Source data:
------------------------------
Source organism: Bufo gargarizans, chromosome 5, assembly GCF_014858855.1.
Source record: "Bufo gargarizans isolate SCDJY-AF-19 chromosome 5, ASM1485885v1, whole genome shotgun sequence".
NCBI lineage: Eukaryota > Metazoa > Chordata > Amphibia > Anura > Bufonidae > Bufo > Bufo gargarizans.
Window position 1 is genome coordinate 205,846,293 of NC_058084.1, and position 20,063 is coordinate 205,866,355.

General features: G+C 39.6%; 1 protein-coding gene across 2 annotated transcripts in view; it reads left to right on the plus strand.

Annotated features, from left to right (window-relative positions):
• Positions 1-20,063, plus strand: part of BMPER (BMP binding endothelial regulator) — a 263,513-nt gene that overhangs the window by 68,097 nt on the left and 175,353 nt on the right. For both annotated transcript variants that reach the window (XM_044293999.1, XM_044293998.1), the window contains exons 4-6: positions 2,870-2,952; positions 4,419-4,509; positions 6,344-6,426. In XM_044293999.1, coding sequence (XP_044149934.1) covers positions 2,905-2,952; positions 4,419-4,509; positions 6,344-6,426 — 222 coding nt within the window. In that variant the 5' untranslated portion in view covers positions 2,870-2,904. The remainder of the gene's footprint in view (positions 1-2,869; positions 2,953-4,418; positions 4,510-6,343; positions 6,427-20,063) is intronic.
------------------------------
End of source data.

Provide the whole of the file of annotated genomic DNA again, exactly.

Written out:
Source organism: Bufo gargarizans, chromosome 5, assembly GCF_014858855.1.
Source record: "Bufo gargarizans isolate SCDJY-AF-19 chromosome 5, ASM1485885v1, whole genome shotgun sequence".
NCBI lineage: Eukaryota > Metazoa > Chordata > Amphibia > Anura > Bufonidae > Bufo > Bufo gargarizans.
Window position 1 is genome coordinate 205,846,293 of NC_058084.1, and position 20,063 is coordinate 205,866,355.

General features: G+C 39.6%; 1 protein-coding gene across 2 annotated transcripts in view; it reads left to right on the plus strand.

Annotated features, from left to right (window-relative positions):
• Positions 1-20,063, plus strand: part of BMPER (BMP binding endothelial regulator) — a 263,513-nt gene that overhangs the window by 68,097 nt on the left and 175,353 nt on the right. For both annotated transcript variants that reach the window (XM_044293999.1, XM_044293998.1), the window contains exons 4-6: positions 2,870-2,952; positions 4,419-4,509; positions 6,344-6,426. In XM_044293999.1, coding sequence (XP_044149934.1) covers positions 2,905-2,952; positions 4,419-4,509; positions 6,344-6,426 — 222 coding nt within the window. In that variant the 5' untranslated portion in view covers positions 2,870-2,904. The remainder of the gene's footprint in view (positions 1-2,869; positions 2,953-4,418; positions 4,510-6,343; positions 6,427-20,063) is intronic.